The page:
The next generation of Northern Territory paramedics have begun studying at Charles Darwin University this week, with 36 paramedicine students aiming to hit the local workforce within three years.
Almost 70 per cent of students enrolled in the Bachelor of Paramedicine course are Territory residents, with more than 10 per cent of enrolments identifying as Indigenous.
Many of the students have come from a variety of regional NT towns including Katherine, Oenpelli and Jabiru.
The course is in partnership with St John NT and will cater to the unique conditions of the Territory, providing a much-needed boost for local paramedic recruitment and retention.
It is the first time in the NT’s history that paramedics have had the opportunity to train locally.
Paramedicine student Laanie Wright, from Darwin, said she was excited at the prospect of becoming a trained paramedic in the NT community.
“I’ve always wanted to get into paramedicine and when I moved up to Darwin last year to be closer to my parents, I saw CDU advertise the course and it seemed like perfect timing,” she said.
“I can’t wait to learn about being a paramedic in the NT, which I think will contain unique challenges compared to other environments down south.”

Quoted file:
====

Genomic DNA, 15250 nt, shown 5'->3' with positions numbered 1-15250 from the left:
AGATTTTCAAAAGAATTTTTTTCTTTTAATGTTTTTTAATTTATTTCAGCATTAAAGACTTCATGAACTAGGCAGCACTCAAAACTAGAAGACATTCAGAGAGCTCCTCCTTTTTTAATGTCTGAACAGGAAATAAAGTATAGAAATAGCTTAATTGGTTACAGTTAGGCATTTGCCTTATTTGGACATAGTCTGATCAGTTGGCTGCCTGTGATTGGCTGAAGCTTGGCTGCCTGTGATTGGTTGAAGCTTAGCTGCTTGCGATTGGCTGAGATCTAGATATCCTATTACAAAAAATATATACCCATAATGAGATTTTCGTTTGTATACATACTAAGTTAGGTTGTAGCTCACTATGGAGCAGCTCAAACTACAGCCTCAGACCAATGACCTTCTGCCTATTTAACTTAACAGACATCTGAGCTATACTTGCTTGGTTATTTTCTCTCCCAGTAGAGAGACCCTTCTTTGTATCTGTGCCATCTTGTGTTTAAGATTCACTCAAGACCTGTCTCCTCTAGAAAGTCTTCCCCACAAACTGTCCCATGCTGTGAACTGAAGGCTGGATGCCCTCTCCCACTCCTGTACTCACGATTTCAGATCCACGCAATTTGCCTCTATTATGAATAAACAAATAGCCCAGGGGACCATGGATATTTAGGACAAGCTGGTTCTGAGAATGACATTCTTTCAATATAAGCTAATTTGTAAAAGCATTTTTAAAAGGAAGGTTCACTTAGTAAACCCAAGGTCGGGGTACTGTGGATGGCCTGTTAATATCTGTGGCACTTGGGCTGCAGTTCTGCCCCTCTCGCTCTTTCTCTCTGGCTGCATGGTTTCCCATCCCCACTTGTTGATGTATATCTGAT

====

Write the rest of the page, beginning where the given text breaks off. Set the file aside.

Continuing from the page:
Studying at CDU’s College of Health and Human Sciences, the students will cover a wide range of topics including Anatomy, Physiology, Perspectives in Paramedicine Practice, Health Care Systems, Policies and Indigenous Health.
The NT is considered one of the country’s most diverse locations for paramedics, giving students the opportunity to develop skills and experience with complex medical cases, high speed trauma, and delivery of care in extreme and isolated conditions.
College Dean Professor Dominic Upton said the course was uniquely positioned to explore issues of national and regional importance such as Indigenous health and mental health.
“The course offers a unique focus on Indigenous health perspectives, mental health, maternal and paediatric patients, to prepare students to work in a wide range of settings across Australia,” he said.
“We are excited to train people in the NT, for the NT and with the NT.”